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Fusuisaurus zhaoi skeletal

Fusuisaurus zhaoi

Etymology: "Zhao Xijin's Fusui County lizard"

Time horizon: Early Cretaceous, Aptian epoch? (~120 mya)

Length: ~30m (~100 ft.)

Probable mass: 70 tons

*Now re-scaled - this animal is a bit smaller than previously predicted* Missing portions of described bones are shaded in light gray.

The mysterious, never-before-restored, and downright colossal Fusuisaurus. The first and only true brachiosaur discovery known from China (no, Qiaowanlong and Zigongosaurus are NOT brachiosaurs), this giant is unique in two critical ways: it is unusual in being so basal so late; and it is apparently more closely related to Brachiosaurus altithorax than any other species of brachiosaur. The ilium is extremely similar to Brachiosaurus, and the tail vertebrae follow a similar pattern. This species punches a hole in the notion that basal members of a clade can't grow to gigantic sizes - sometimes they can even exceed the sizes of many derived members. The charcters of all recovered elements correspond well to a late survivor of a basal progenitor lineage for Brachiosaurus. It is evidently not, as has sometimes been claimed, a basal titanosaur or a somphospondylian.

Often labeled in the Chinese press as the most basal titanosauriform known, the reputation is a bit premature. Evidently its distinctively brachiosaur features show that Fusuisaurus was considerably more advanced than the most basal titanosauriforms (Volkheimeria, "Lavocatitan" and the klamelisaurids). Pneumaticity is not very developed in the ribs, so this animal is likely more primitive than Brachiosaurus itself, despite being a far more recent species. It appears to be a living fossil that survived from the mid-Jurassic days of Brachiosaurus' direct ancestors, survivors of which seem to have long outlasted Brachiosaurus itself. How such instances of extremely long survival for such "holdover taxa" and basal bloodlines take place, particularly in a fast-evolving (and fast-turnover) warm-blooded class like Dinosauria, is still not properly understood.


Mo, J., Wang W.,Huang Z., Huang X., Xu X., 2006, "A Basal Titanosauriform from the Early Cretaceous of Guangxi, China", Acta Geologica Sinica, Vol.80 No.4 P.486-489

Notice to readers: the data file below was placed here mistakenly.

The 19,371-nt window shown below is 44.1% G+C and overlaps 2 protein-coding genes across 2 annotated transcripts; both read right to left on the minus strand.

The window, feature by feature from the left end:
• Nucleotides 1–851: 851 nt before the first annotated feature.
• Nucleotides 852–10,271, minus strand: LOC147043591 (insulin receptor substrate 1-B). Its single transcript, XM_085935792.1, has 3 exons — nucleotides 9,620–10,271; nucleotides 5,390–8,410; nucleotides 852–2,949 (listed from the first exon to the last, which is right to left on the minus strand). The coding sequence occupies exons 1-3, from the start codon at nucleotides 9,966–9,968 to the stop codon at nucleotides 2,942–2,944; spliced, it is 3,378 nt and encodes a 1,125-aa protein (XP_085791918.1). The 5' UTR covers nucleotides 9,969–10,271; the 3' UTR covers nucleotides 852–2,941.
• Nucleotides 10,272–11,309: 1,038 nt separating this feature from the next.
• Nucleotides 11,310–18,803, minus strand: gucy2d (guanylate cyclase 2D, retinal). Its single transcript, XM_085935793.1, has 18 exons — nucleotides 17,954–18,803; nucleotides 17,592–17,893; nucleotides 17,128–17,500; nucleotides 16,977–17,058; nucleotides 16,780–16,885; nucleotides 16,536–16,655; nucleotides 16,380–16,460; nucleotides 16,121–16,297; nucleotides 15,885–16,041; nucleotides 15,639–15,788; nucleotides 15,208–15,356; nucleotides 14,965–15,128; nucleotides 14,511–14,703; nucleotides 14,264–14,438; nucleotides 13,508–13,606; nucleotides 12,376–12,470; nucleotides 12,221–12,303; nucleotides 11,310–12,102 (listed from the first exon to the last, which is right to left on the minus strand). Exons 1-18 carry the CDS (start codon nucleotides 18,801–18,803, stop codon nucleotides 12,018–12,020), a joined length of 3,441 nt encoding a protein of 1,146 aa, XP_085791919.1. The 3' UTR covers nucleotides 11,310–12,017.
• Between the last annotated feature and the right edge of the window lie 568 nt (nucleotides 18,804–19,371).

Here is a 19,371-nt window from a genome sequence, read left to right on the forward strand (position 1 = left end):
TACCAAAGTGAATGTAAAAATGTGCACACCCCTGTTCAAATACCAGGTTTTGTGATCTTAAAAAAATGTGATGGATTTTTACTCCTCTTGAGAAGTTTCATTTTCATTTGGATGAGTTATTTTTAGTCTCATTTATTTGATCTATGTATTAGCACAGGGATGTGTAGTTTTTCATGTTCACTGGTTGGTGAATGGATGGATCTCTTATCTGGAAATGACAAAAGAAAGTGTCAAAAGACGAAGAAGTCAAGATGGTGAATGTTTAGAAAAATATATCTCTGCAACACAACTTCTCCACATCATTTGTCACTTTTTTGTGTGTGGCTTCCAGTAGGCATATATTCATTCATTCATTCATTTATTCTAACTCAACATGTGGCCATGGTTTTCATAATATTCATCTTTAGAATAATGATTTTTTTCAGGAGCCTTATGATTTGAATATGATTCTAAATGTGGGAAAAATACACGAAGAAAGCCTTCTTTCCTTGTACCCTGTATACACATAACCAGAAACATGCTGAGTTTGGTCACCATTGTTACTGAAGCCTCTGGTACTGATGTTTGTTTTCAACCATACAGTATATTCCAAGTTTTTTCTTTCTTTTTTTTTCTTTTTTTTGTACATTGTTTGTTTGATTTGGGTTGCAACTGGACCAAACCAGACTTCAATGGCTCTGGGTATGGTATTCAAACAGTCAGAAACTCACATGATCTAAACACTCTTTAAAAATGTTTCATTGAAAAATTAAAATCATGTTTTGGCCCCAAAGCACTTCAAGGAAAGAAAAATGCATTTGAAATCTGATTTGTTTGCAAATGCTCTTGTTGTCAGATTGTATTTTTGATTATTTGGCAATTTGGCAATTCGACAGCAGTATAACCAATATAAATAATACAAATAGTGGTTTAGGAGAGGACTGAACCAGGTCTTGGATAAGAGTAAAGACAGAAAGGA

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PigsFly1010's avatar

Unreasonably massive ... I don't think it is actually much more than 25 meters. It might also end up as a Titanosaurian dinosaur like Sauroposeidon and Paluxysaurus.

SameerPrehistorica's avatar
I didn't heard about this before.It's a brachiosaur,hmm...well,i will be glad if really it was massive as seen exactly in this image.
Jeda45's avatar
I'm not convinced it's a basal, Brachiosaurus-like brachiosaurid like you say, but I agree that the evidence for it being a brachiosaurid is at least as good as the evidence for it being a somphospondyl.
Kazuma27's avatar
Giant sauropods, giant sauropods everywehere!
SameerPrehistorica's avatar
Happy to see that at least some brachiosaur is in the range of 70 tonnes.Well,i always believed there could be few of them or at least one of their species could weigh 70 or 75 tonnes.Also i believe that some Titanosaur is going to hit solid 120 tonnes plus.
Paleo-King's avatar
Maybe one of the new beasts from Chubut, Argentina? Or perhaps whatever made the Plagne tracks in France. Those are definitely big enough.
SameerPrehistorica's avatar
The estimated weight of that one is similar to Argentinosaurus and yet they said it is larger than Argentinosaurus.Anyway,but someday a 100 tonne plus Titanosaur is going to show up and then i wonder where those people will keep their face who said that 100 tonnes is the maximum weight for a land animal.A land animal weigh in excess of 100 tonnes will crush itself.             
           We can see about that.
Paleo-King's avatar
Actually I heard the maximum limit was closer to 150 tons. At 160 tons, some theoretical models (like McNeill Alexander's) guess that the legs would need to be so thick as to almost touch each other. I highly doubt this, but then again we've never seen a dinosaur that big so jury's out for now. A number of tests on different materials in a Discovery channel program showed that the bones of Argentinosaurus could in theory support around 90-95 tons before buckling.
SpinoInWonderland's avatar
Well, for what it's worth, here's a study on the theoretical limits for terrestrial land fauna size:…

It presents a theoretical possible range of ~100-1000 tonnes where the limit may lie anywhere in. The conclusion of the study is basically that structural integrity is not really much of a limiting factor, while ecological factors are much more important.
Paleo-King's avatar
1000 tonnes ? Wow that's a shocker. But you're right, I think ecological parameters would ever let an animal get that big. Feeding a population of such huge creatures would take too much strain on resources. In fact in my mind, just finding enough food to feed a few Argentinosaurus looks like a difficult feat, but then again conifer forests were far larger back then.